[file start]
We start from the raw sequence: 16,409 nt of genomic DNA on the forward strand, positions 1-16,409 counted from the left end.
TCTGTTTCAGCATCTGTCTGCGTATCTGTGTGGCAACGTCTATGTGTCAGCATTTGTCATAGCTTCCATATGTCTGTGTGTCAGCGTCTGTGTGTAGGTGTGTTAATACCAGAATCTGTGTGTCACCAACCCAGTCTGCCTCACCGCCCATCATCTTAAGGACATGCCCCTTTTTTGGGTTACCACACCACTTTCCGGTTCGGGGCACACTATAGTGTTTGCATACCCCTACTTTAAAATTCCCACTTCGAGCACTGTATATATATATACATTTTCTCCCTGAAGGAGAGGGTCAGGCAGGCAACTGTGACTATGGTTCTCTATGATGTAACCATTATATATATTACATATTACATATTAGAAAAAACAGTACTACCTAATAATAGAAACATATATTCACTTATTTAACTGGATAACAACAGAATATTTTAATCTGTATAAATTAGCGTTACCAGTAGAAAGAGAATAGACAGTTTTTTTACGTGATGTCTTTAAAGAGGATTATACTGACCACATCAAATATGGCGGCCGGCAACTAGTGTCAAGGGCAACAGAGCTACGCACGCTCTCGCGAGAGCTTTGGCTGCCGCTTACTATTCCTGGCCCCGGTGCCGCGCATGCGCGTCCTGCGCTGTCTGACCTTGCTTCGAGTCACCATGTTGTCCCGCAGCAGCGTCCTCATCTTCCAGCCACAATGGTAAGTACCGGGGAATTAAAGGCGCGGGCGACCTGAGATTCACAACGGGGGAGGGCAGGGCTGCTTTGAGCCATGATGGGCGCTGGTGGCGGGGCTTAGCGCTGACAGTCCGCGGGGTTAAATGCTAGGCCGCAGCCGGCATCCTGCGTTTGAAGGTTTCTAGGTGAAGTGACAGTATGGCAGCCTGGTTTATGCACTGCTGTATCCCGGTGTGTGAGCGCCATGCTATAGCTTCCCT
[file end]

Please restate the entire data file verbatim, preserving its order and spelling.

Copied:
We start from the raw sequence: 16,409 nt of genomic DNA on the forward strand, positions 1-16,409 counted from the left end.
TCTGTTTCAGCATCTGTCTGCGTATCTGTGTGGCAACGTCTATGTGTCAGCATTTGTCATAGCTTCCATATGTCTGTGTGTCAGCGTCTGTGTGTAGGTGTGTTAATACCAGAATCTGTGTGTCACCAACCCAGTCTGCCTCACCGCCCATCATCTTAAGGACATGCCCCTTTTTTGGGTTACCACACCACTTTCCGGTTCGGGGCACACTATAGTGTTTGCATACCCCTACTTTAAAATTCCCACTTCGAGCACTGTATATATATATACATTTTCTCCCTGAAGGAGAGGGTCAGGCAGGCAACTGTGACTATGGTTCTCTATGATGTAACCATTATATATATTACATATTACATATTAGAAAAAACAGTACTACCTAATAATAGAAACATATATTCACTTATTTAACTGGATAACAACAGAATATTTTAATCTGTATAAATTAGCGTTACCAGTAGAAAGAGAATAGACAGTTTTTTTACGTGATGTCTTTAAAGAGGATTATACTGACCACATCAAATATGGCGGCCGGCAACTAGTGTCAAGGGCAACAGAGCTACGCACGCTCTCGCGAGAGCTTTGGCTGCCGCTTACTATTCCTGGCCCCGGTGCCGCGCATGCGCGTCCTGCGCTGTCTGACCTTGCTTCGAGTCACCATGTTGTCCCGCAGCAGCGTCCTCATCTTCCAGCCACAATGGTAAGTACCGGGGAATTAAAGGCGCGGGCGACCTGAGATTCACAACGGGGGAGGGCAGGGCTGCTTTGAGCCATGATGGGCGCTGGTGGCGGGGCTTAGCGCTGACAGTCCGCGGGGTTAAATGCTAGGCCGCAGCCGGCATCCTGCGTTTGAAGGTTTCTAGGTGAAGTGACAGTATGGCAGCCTGGTTTATGCACTGCTGTATCCCGGTGTGTGAGCGCCATGCTATAGCTTCCCT